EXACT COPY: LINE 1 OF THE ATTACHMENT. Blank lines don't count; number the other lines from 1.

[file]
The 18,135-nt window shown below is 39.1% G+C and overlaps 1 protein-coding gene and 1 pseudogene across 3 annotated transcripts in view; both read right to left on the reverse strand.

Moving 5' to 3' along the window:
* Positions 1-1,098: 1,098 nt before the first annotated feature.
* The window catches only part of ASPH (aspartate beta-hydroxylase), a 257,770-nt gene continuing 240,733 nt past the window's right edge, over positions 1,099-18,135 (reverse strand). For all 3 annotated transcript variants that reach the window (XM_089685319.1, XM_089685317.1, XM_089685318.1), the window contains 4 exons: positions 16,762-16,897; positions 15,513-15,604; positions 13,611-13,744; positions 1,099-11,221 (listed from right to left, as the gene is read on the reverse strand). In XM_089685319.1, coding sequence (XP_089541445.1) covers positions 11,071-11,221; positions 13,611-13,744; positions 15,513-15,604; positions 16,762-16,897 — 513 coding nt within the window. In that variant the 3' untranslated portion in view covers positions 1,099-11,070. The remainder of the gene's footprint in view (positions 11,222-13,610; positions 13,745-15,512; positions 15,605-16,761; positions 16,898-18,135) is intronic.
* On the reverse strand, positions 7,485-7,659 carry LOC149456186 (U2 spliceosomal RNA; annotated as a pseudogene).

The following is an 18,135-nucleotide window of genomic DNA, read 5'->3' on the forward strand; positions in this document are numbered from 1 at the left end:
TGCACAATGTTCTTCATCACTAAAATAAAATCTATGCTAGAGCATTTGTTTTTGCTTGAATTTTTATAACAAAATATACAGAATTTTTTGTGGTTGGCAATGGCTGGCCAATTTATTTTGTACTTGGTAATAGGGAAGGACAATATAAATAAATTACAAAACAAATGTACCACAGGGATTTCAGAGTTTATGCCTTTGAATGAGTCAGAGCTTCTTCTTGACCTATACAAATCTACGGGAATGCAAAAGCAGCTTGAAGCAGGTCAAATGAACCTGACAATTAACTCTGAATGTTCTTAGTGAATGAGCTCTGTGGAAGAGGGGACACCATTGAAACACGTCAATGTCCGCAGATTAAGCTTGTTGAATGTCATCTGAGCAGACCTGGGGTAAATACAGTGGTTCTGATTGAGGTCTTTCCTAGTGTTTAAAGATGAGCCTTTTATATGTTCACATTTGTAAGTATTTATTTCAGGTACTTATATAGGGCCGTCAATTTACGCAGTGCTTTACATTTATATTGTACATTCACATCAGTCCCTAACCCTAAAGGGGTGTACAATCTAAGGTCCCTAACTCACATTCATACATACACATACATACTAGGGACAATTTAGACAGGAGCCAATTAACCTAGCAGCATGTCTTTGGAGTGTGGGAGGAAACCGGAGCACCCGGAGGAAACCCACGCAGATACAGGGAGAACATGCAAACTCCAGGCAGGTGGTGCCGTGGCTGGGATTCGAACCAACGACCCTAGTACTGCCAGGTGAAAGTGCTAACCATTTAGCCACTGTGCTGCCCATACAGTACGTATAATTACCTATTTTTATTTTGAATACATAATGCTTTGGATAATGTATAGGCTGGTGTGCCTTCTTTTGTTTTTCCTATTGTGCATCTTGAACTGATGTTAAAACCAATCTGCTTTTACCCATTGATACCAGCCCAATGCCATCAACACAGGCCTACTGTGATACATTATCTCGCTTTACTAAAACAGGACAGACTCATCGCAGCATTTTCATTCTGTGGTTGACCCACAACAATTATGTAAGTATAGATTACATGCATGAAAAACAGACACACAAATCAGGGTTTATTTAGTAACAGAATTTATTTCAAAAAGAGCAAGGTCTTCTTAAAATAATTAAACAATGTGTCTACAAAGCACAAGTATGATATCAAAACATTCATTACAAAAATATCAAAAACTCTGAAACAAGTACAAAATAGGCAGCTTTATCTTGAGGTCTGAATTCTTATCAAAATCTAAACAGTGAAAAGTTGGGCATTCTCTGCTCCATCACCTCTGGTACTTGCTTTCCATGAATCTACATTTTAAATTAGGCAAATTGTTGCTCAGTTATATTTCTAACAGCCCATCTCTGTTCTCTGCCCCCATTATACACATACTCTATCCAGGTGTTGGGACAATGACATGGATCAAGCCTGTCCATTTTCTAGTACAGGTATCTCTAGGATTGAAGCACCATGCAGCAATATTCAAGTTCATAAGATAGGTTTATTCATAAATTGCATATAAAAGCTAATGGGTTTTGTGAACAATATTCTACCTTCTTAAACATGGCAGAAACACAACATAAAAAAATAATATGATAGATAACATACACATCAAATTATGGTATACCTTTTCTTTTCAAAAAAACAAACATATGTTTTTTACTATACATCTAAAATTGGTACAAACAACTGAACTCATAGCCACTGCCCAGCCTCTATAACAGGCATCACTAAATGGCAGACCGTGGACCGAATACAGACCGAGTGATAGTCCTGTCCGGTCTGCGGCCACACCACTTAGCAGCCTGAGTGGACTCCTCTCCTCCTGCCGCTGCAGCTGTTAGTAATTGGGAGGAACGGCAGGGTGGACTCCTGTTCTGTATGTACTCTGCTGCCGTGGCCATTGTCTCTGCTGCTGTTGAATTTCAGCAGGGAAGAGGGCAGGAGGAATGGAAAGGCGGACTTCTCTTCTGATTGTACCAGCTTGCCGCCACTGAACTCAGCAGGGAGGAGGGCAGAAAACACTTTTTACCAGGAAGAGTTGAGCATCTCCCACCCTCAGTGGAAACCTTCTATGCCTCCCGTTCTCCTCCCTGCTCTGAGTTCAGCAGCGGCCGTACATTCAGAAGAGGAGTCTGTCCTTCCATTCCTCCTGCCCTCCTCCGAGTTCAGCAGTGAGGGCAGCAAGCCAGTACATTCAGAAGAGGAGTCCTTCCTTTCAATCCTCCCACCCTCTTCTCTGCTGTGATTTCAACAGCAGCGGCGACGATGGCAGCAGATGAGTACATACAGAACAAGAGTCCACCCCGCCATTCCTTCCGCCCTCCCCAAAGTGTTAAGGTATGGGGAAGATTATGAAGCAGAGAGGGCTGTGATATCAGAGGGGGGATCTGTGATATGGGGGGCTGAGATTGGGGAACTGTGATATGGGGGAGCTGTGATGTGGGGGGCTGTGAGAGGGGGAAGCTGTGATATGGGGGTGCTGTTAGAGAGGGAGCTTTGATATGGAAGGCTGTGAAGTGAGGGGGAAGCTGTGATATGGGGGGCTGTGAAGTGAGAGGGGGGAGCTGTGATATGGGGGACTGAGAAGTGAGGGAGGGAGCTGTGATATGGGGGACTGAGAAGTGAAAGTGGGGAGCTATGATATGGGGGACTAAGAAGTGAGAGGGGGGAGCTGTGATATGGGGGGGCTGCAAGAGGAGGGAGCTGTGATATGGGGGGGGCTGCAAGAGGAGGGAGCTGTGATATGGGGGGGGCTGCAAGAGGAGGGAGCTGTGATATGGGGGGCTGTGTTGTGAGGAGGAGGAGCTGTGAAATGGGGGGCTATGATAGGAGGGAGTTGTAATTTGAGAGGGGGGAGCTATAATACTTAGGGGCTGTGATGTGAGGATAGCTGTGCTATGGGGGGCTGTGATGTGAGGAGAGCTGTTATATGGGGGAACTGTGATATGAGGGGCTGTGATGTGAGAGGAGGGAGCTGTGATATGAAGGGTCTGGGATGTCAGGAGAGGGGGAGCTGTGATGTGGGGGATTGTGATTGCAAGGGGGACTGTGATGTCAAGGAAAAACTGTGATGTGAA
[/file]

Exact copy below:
The 18,135-nt window shown below is 39.1% G+C and overlaps 1 protein-coding gene and 1 pseudogene across 3 annotated transcripts in view; both read right to left on the reverse strand.